Address by Prime Minister Viktor Orbán at the inauguration of the Monostor Bridge 
17 September 2020, Komárom (Komárno)

Good morning Ladies and Gentlemen, Honourable Prime Minister,

We have gathered here today for the inauguration of a fantastic bridge. The building of bridges is also the building of the future. And countries – including Hungary – must continue functioning, whether or not there is a virus. Our meeting today is proof that now the Danube does not separate the Slovak and Hungarian nations, but unites them. I have the personal privilege of inaugurating a second Danube bridge, because at a particular point in my youth, at a poetically young age, I also had the opportunity to inaugurate the Mária Valéria Bridge between Esztergom and Párkány [Stúrovo].

Honourable Prime Minister,

I came here not as one prime minister coming to meet another, but as a Hungarian coming to meet a Slovak. And I would like to deliver this message to you from Hungary: history has taught us Hungarians that we can only succeed when we are in alliance with one another and never when we turn against one another; but when we are in alliance, we will always succeed. Both these countries are beautiful countries in a very important location. Here, between the German and Russian spheres, if we fail to arrange this region’s affairs, then instead outsiders will organise them. No country on its own, however, is capable of structuring this region. That task requires at least four countries: Slovakia, Poland, the Czech Republic and Hungary. A network of roads and railway lines is a condition for the European Union’s effectiveness and competitiveness. The EU has participated in a fantastic project here, and this must be one of the best investments in its history. As Prime Minister of Hungary I can tell you that by 2025 nine Hungarian motorways will have been extended to the state borders. But as we are Hungarians, we are never satisfied – and although we have reason to be, we have fallen out of the habit. Now we could say how great it is that this bridge has been built, congratulate one another, eat and drink and celebrate. But as Hungarians say, “What we already have has already gone.” By this we mean that what we already have is no longer a task for the future, and so we don’t even have it any longer. Hungarians are only interested in what still lies ahead; that’s what animates us and keeps us alive. This is why the Honourable Prime Minister has yet to see a satisfied Hungarian. What came to my mind seeing this bridge? How good it is that we already have this – but we have two other tasks ahead of us, two enormous plans which we must implement: two genuine European arteries. One of these is a motorway coming down from Poland through Slovakia and Hungary, and down to Greece; this is a 3,300-kilometre-long road. And it occurred to me that so far we have only built 564 kilometres of it, with 87 still to be built in Hungary. This is something truly Hungarian: at an inauguration ceremony, what occurs to me is not what we already have, but that 87 kilometres of another road is still missing. Our other major joint plan is construction of a railway line which will link the capitals of the four countries of the V4. May the Honourable Prime Minister and I have the opportunity to inaugurate that together. That would mean long lives for both of us.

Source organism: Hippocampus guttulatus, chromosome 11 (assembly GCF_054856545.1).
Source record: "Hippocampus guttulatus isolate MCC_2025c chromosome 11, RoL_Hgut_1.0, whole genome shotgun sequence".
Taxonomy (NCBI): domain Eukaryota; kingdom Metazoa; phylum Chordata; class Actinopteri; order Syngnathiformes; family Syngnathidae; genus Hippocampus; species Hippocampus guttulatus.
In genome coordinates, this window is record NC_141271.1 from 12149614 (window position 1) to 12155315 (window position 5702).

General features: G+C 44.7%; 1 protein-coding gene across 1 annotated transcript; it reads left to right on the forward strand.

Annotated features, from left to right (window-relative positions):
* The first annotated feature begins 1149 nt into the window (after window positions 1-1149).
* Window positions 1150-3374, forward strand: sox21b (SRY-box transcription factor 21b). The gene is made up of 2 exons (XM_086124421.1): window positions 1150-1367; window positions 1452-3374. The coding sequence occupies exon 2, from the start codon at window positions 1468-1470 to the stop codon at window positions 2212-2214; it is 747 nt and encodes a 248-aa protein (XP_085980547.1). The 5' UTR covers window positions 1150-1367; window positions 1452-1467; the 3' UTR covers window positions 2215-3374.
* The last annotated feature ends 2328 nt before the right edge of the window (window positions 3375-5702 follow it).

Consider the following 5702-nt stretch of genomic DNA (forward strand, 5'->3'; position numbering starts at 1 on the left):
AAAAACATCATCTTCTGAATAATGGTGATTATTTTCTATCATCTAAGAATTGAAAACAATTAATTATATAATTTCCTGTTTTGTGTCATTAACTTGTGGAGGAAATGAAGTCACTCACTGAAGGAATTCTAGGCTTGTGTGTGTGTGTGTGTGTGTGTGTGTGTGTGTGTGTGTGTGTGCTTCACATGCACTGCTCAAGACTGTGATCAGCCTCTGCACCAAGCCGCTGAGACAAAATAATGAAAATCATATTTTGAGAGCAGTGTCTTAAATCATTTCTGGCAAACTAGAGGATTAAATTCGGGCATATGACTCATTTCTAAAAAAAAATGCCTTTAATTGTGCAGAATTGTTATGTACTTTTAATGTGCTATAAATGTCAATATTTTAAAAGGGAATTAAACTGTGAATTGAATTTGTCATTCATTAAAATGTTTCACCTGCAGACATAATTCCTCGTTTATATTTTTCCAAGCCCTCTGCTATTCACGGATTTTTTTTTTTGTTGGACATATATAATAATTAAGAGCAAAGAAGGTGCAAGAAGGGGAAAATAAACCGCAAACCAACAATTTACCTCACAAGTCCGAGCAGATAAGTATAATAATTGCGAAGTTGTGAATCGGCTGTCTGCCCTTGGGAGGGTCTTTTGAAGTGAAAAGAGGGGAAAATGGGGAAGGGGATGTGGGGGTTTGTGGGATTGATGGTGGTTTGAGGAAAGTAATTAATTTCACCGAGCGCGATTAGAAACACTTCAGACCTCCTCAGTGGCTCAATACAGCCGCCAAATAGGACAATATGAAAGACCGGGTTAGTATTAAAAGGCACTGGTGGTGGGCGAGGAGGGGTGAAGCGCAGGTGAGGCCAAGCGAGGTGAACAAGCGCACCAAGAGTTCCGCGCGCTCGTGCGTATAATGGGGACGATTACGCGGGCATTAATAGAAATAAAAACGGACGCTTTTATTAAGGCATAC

Ladies and Gentlemen,

This bridge is also an extraordinary phenomenon in a legal sense. This bridge is the joint indivisible property of two states. If even just a few years ago someone had said that we would be able to build a bridge on the basis of the trust that it would be our shared property, we would have laughed at them; and yet today this seems perfectly natural. Why? Because from a Hungarian point of view, Hungarian-Slovak cooperation has never been better. Slovakia is Hungary’s third most important foreign trade partner. There are some 840 Slovak businesses operating in Hungary, providing jobs for 4,225 people. This is a great thing. I respectfully thank Slovakia, and I thank the Honourable Prime Minister.

Finally, with due modesty but self-confidence, we can say – and we here today can see – that here today Europe is being built: today Europe is being built in Central Europe; it is being built by Slovaks, Hungarians, Czechs and Poles. I thank everyone who worked on the construction of this bridge. My wish is that it will make life easier for local people here. May it bring joy to them – to both Slovaks and Hungarians.

Thank you very much for your attention.